Routine Important Urgent Crisis Emergency
We've all heard the expression "failure to plan on your part doesn't constitute an emergency on my part". It's a good point. One parent may have a sense of urgency because they want the other parent to respond quickly, but in reality, the issue or question is not truly one that requires an immediate response. "Rapid response" texting or messaging is generally not a good idea in conflict situations. A good rule of thumb is to sleep on any response before sending it.
Your co-parenting relationship should be viewed as a business relationship; try to take the emotion out of it. Use business etiquette and rules as a guide for what is reasonable in the context of co-parenting communications. A 24-48 hour response time is usually not unreasonable. You may check back with the co-parent politely to confirm the message was received if there has been no response after 72 hours. If you are on the receiving end of an inquiry and for whatever reason, you are not ready to respond yet, after 24-48 hours, you should respond to the co-parent acknowledging receipt of the inquiry and letting the parent know when they might expect an answer (eg: "I'll check and get back to you by the end of the day tomorrow" or "I won't know my schedule until next week; I'll let you know Monday").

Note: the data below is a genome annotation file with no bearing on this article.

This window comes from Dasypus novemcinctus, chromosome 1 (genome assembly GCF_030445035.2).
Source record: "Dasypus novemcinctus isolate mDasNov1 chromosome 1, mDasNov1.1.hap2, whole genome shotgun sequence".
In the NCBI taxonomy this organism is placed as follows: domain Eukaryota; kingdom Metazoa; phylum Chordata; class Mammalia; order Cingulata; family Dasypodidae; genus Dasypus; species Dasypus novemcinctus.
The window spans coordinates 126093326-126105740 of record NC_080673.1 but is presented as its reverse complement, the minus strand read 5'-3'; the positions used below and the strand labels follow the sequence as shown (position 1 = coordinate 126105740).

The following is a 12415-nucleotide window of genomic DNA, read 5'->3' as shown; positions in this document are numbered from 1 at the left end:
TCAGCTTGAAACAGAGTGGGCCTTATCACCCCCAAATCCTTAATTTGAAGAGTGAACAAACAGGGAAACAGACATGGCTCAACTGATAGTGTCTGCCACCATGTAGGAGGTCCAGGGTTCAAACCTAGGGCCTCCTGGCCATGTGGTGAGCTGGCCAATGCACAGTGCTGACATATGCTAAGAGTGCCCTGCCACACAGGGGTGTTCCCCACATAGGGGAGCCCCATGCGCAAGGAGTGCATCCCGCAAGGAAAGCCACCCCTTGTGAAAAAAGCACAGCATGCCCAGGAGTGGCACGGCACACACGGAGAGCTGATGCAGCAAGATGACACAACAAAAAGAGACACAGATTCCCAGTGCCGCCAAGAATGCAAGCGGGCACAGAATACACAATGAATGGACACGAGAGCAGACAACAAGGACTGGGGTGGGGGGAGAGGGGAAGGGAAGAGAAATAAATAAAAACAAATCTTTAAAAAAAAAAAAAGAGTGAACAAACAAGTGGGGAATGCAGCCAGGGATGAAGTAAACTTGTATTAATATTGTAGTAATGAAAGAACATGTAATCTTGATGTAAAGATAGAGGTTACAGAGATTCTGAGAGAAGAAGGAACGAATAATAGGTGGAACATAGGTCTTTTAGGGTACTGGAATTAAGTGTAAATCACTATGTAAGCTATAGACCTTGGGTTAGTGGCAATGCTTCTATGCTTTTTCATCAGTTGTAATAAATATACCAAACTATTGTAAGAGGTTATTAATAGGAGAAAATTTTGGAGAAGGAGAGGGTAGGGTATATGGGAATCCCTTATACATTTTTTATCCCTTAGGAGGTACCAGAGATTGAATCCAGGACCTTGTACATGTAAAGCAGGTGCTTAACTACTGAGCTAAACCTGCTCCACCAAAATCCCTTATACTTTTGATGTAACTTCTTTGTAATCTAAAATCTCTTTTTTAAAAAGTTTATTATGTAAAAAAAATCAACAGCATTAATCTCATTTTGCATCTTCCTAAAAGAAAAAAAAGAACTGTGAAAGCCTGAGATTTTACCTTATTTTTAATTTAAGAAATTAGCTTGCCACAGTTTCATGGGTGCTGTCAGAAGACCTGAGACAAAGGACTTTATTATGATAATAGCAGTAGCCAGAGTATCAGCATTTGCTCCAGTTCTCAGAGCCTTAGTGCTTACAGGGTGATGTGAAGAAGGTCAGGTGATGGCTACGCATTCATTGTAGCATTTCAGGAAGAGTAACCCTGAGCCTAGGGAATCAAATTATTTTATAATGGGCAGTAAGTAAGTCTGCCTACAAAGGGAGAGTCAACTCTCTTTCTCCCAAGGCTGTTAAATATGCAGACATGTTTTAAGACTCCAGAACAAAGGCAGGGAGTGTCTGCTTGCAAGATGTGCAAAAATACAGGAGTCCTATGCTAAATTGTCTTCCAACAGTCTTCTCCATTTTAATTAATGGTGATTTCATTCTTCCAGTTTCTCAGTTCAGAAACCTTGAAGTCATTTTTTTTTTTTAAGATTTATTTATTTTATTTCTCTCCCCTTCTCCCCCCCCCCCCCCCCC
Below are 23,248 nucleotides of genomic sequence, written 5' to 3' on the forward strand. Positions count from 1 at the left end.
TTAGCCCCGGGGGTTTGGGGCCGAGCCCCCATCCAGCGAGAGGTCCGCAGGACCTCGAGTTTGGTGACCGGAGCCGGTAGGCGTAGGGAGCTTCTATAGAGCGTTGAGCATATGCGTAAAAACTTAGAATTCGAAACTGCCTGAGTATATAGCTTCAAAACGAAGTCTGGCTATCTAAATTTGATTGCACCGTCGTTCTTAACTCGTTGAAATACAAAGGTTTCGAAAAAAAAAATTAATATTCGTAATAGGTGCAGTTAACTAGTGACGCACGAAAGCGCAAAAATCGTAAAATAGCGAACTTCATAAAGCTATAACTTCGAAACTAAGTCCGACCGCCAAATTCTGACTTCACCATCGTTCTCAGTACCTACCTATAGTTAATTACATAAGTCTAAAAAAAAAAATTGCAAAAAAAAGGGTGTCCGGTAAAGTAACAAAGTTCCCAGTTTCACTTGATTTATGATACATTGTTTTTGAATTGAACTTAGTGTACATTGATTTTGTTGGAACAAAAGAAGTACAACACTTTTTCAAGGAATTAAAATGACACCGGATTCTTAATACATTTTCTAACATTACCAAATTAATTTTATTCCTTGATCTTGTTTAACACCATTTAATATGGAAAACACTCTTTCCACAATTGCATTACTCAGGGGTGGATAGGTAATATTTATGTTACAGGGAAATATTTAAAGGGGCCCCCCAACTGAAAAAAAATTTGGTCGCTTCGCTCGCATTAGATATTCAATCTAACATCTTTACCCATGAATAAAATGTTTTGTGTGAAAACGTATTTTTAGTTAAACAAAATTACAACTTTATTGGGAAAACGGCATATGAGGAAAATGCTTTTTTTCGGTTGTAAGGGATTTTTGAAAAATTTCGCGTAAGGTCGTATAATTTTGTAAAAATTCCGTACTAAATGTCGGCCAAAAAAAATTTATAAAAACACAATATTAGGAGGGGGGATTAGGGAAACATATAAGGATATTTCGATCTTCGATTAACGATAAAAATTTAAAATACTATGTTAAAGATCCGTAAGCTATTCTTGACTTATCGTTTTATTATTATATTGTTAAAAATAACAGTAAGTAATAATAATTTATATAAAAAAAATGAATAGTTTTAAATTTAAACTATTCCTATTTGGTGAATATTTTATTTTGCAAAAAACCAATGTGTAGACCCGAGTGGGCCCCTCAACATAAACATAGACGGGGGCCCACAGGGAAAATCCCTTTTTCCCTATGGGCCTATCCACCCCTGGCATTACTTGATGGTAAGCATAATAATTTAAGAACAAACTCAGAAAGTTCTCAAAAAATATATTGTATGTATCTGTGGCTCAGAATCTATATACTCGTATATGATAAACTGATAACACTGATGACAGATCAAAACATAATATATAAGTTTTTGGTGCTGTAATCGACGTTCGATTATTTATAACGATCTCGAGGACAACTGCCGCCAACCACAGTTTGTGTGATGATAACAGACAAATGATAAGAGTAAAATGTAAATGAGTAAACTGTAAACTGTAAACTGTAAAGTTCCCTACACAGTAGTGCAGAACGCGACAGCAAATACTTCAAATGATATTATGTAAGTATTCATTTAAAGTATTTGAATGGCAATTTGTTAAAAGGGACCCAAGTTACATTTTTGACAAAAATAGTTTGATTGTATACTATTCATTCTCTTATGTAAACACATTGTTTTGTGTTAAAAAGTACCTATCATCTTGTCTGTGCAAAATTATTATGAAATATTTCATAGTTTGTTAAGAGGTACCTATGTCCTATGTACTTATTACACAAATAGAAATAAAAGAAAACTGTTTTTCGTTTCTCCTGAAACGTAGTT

What is a true emergency? Blood, guts, and hospitals. Short of that, do not cry wolf and call something an "emergency" just because you want the other parent to respond. Routine matters can wait a week or more before a decision is made; important matters may need to be addressed within the week; urgent matters should be addressed within 24-72 hours; a crisis warrants a response in 24 hours; and an emergency should be addressed asap.
Example of a routine matter: is your child going to sign up for a sporting team next season.
Example of an important matter: the teacher assigned a project due Friday.
Example of an urgent matter: the child is sick, but he/she is not going to the hospital or to see a doctor. No broken bones, no blood, no medication.
Example of a crisis: the child forgot his inhaler but he/she is not currently symptomatic or sick.
Example of an emergency: the child broke his/her arm during practice and is heading to the hospital.
See if you can get your co-parent to agree on time frames you will each respond within for any non-emergency matter, so you both have similar expectations.
(Picture retrieved from: http://www.lolbrary.com/Funny/Running-out-of-TP-DEFCON-levels/23996)